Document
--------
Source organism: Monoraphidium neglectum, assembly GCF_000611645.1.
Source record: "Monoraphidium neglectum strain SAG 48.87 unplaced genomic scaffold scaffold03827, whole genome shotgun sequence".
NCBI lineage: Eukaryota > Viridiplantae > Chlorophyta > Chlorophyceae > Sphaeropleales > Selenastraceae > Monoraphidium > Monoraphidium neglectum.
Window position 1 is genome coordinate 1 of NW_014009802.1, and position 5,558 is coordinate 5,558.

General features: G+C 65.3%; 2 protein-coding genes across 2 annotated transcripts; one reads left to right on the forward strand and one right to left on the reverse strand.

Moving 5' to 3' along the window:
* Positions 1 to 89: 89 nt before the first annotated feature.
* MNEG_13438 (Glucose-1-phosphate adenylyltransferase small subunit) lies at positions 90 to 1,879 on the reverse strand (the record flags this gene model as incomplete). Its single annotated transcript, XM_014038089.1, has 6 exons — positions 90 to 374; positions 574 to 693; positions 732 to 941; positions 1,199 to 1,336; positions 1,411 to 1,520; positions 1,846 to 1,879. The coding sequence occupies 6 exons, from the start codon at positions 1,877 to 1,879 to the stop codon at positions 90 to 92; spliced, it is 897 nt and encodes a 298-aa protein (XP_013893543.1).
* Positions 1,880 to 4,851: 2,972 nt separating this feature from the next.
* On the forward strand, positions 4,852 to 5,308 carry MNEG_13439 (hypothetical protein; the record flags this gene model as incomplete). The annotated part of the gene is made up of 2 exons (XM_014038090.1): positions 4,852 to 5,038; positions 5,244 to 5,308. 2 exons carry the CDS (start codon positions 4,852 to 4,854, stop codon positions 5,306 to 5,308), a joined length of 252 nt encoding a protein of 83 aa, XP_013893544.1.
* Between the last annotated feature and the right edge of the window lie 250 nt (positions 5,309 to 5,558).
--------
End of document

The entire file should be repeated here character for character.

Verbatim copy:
Source organism: Monoraphidium neglectum, assembly GCF_000611645.1.
Source record: "Monoraphidium neglectum strain SAG 48.87 unplaced genomic scaffold scaffold03827, whole genome shotgun sequence".
NCBI lineage: Eukaryota > Viridiplantae > Chlorophyta > Chlorophyceae > Sphaeropleales > Selenastraceae > Monoraphidium > Monoraphidium neglectum.
Window position 1 is genome coordinate 1 of NW_014009802.1, and position 5,558 is coordinate 5,558.

General features: G+C 65.3%; 2 protein-coding genes across 2 annotated transcripts; one reads left to right on the forward strand and one right to left on the reverse strand.

Moving 5' to 3' along the window:
* Positions 1 to 89: 89 nt before the first annotated feature.
* MNEG_13438 (Glucose-1-phosphate adenylyltransferase small subunit) lies at positions 90 to 1,879 on the reverse strand (the record flags this gene model as incomplete). Its single annotated transcript, XM_014038089.1, has 6 exons — positions 90 to 374; positions 574 to 693; positions 732 to 941; positions 1,199 to 1,336; positions 1,411 to 1,520; positions 1,846 to 1,879. The coding sequence occupies 6 exons, from the start codon at positions 1,877 to 1,879 to the stop codon at positions 90 to 92; spliced, it is 897 nt and encodes a 298-aa protein (XP_013893543.1).
* Positions 1,880 to 4,851: 2,972 nt separating this feature from the next.
* On the forward strand, positions 4,852 to 5,308 carry MNEG_13439 (hypothetical protein; the record flags this gene model as incomplete). The annotated part of the gene is made up of 2 exons (XM_014038090.1): positions 4,852 to 5,038; positions 5,244 to 5,308. 2 exons carry the CDS (start codon positions 4,852 to 4,854, stop codon positions 5,306 to 5,308), a joined length of 252 nt encoding a protein of 83 aa, XP_013893544.1.
* Between the last annotated feature and the right edge of the window lie 250 nt (positions 5,309 to 5,558).